A disclaimer to start with; this article is not meant to be taken as investment advice and I am certainly not qualified to give such advice. What I am narrating here is based on common sense and my own experience.
As we witness another significant fall of the stock market, our human survival instinct is to cut our losses, sell and run away. The buying and selling will depend on your life perspective and whether you are inherently an optimist or a pessimist. Human beings are known for finding patterns when none exist and make predictions based on guessing what is coming next. Guessing means there is no evidence and hence the narrative swings to whichever way we would like it to be.
We also tend to think in isolation; if we predict the stock market to fall by 50%, we would like to tell ourselves that share values will be the only thing that declines while the rest of the world remains the same.
In reality, if and when we make this sort of a prediction, it is based on our world view being extremely negative – whether this is because of a pandemic or a recession or political uncertainty. Whatever causes them, doomsday scenarios cannot pertain to one particular market or product.
Likewise for the vice versa upswing.
Common sense tells us not to invest for short term gains, which is well understood, although not always practiced. The only sound investment time horizons are long-term and to me, that should not be less than 25-30 years. That kind of timeline might as well be called ‘forever’.
Think about why people invest in the first place. You invest your savings – which is money you do not need to run your daily life. You want this money to compound over time. However, most people don’t get this. They want to know how to earn the highest returns instead of wanting to sustain good returns for the longest period of time.
To take a simple example, from real estate if I may; if I bought a house to live in 10 years ago and its value has increased 3 times since then – does that qualify as financial gain? Will I sell it because it has given a fantastic return? Or is it irrelevant to me?
After all, I live in this house and it provides adequate space to meet my needs. If I sell it, I will need to buy another similar house which will cost the same or even more. Therefore, I will never sell it unless it stops meeting my needs and if that happens my decision will be driven by my needs – which is completely different to my desire to maximize my returns. The only people who gain from speculative trading are brokers whose business depends on trading volume – irrespective of market direction.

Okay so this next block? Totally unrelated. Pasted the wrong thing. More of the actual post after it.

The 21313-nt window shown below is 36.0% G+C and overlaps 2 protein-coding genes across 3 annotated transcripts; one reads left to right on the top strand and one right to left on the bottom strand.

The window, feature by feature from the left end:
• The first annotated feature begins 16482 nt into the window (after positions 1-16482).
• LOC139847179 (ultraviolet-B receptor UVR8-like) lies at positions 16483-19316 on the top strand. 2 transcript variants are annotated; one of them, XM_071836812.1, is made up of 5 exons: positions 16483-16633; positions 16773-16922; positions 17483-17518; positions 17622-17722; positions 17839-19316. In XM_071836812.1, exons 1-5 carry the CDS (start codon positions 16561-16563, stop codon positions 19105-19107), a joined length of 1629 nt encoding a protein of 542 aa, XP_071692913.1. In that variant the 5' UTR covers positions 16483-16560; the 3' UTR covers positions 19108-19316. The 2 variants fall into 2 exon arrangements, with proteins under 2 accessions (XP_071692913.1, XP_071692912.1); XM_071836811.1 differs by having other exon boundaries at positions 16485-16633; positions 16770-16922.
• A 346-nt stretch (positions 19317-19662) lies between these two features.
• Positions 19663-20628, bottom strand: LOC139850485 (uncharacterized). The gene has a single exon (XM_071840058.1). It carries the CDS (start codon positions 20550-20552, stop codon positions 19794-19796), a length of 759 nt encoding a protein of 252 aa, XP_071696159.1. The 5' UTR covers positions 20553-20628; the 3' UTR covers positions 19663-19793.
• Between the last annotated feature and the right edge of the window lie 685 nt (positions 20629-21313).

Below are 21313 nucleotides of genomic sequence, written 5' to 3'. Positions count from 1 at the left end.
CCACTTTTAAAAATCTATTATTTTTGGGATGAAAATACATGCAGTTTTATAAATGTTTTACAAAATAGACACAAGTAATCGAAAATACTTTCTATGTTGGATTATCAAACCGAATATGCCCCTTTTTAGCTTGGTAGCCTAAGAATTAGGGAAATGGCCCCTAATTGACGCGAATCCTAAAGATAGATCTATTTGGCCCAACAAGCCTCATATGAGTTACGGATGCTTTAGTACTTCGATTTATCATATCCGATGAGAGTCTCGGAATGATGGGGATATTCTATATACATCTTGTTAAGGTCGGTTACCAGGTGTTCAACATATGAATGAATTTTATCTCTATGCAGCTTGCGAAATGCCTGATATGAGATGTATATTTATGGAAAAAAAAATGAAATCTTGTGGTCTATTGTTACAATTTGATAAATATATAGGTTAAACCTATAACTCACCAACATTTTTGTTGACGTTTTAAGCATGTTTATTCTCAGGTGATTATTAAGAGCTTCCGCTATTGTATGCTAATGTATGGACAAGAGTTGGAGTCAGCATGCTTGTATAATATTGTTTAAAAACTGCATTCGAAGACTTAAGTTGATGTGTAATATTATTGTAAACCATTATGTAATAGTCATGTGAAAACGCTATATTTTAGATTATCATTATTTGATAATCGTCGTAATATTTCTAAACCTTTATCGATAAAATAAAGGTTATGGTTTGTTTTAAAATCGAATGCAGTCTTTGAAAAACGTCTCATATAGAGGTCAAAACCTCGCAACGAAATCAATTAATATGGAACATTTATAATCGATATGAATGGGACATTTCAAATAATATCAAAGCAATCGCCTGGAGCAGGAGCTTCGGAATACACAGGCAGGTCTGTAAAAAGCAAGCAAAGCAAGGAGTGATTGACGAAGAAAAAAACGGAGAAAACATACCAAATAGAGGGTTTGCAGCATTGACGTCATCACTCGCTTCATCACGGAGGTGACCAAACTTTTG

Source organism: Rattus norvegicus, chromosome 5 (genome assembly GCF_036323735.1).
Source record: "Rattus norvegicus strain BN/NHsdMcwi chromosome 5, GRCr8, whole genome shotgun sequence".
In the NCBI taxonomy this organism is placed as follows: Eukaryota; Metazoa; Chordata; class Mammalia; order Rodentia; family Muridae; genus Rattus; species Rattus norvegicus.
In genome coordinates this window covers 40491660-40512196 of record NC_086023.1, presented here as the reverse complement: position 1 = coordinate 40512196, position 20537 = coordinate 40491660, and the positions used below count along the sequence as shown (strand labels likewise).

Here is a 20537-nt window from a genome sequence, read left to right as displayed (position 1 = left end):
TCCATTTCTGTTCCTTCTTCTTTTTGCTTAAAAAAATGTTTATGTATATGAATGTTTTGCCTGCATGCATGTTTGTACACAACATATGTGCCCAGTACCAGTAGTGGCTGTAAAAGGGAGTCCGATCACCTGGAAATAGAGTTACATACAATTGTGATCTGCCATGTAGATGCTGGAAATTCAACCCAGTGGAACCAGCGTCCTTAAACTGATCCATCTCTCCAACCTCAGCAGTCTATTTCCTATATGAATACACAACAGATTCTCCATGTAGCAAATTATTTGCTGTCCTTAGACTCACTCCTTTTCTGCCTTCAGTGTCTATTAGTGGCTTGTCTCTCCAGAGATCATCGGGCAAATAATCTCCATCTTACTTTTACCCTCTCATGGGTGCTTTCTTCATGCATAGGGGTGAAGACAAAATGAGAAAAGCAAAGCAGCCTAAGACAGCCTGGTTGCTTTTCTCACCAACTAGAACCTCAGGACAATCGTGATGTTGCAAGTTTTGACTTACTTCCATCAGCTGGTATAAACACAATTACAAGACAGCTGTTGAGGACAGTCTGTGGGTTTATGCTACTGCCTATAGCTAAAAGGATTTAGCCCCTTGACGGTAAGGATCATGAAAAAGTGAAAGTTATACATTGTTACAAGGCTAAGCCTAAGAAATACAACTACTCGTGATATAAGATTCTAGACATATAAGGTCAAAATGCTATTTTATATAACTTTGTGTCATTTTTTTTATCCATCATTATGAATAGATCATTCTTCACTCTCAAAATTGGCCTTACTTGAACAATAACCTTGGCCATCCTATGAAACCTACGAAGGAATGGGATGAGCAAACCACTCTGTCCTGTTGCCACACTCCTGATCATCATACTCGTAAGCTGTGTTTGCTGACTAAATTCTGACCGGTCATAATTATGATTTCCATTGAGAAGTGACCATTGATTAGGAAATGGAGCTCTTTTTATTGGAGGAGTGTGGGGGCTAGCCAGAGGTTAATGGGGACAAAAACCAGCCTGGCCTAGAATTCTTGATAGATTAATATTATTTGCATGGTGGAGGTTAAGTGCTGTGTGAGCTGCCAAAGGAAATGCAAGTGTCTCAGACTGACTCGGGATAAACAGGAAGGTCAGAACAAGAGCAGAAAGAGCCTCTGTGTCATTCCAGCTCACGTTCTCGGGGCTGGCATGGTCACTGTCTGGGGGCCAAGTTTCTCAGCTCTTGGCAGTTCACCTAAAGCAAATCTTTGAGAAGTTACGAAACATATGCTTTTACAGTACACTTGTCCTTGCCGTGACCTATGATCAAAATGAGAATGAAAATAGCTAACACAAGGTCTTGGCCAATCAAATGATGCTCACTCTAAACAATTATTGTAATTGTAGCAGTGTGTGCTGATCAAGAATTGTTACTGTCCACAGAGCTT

The herd mentality is the killer of value and if you follow the market – buying when the price is rising and selling when it is declining – you are likely to lose money. The reason is simple – when everyone behaves in the same way they will all eventually either overpay or undersell.
Instead, when making buy or sell decisions, long-term investors look for the underlying value of the asset and what it means to them today and in the future.
The important thing to keep in mind as a long-term investor in an asset, is that one would never look at the daily, monthly or even annual fluctuations of value. You need to track your investment over 10-20-30 year periods. And you track it against your needs – just as I illustrated in the case of my house. Do the returns meet your needs? If so, they are good enough!
It is not about me moralizing against avarice – its about what makes sense for us to have a high-quality life!
It is only logical to assume that this sort of thinking will beat speculative worries hands down – and not just monetarily. It is difficult to practice but is the only way to keep yourself sane.
You need to understand that swings in value are not of any interest to you – unless they are driven by the fundamental destruction of the asset. And if that is ever the case, trust me – we will all lose much more than our savings.
In the words of Nassim Taleb, the renowned investment philosopher, “never take investment advice from someone who has to work for a living, unless there is a penalty for the advice”.
Investment managers are incentivized to beat the market. The better the fund manager the higher the returns compared to the market index. The problem is that this is achieved within a short period – a month or a quarter or a year. It defeats the purpose of investors who are holding assets for long-term value creation.
Don’t get me wrong – fund managers and investment advisors are well-meaning professionals. But the advice they give has to be based on short-term time horizons for no fault of theirs. Their clients expect them to provide maximum returns in the short-term. It is rare, for an investment advisor to provide and for a client to care for, performance over 25-30 years.
To conclude, financial investment is like most things in life – a long-term perspective wins every time. The same is true for entrepreneurship, career, relationships – even in real estate – the real winners are those who hold don’t sell properties. Life is a marathon and to complete the marathon you need to make wise choices. The sooner one learns to make them the more the gain.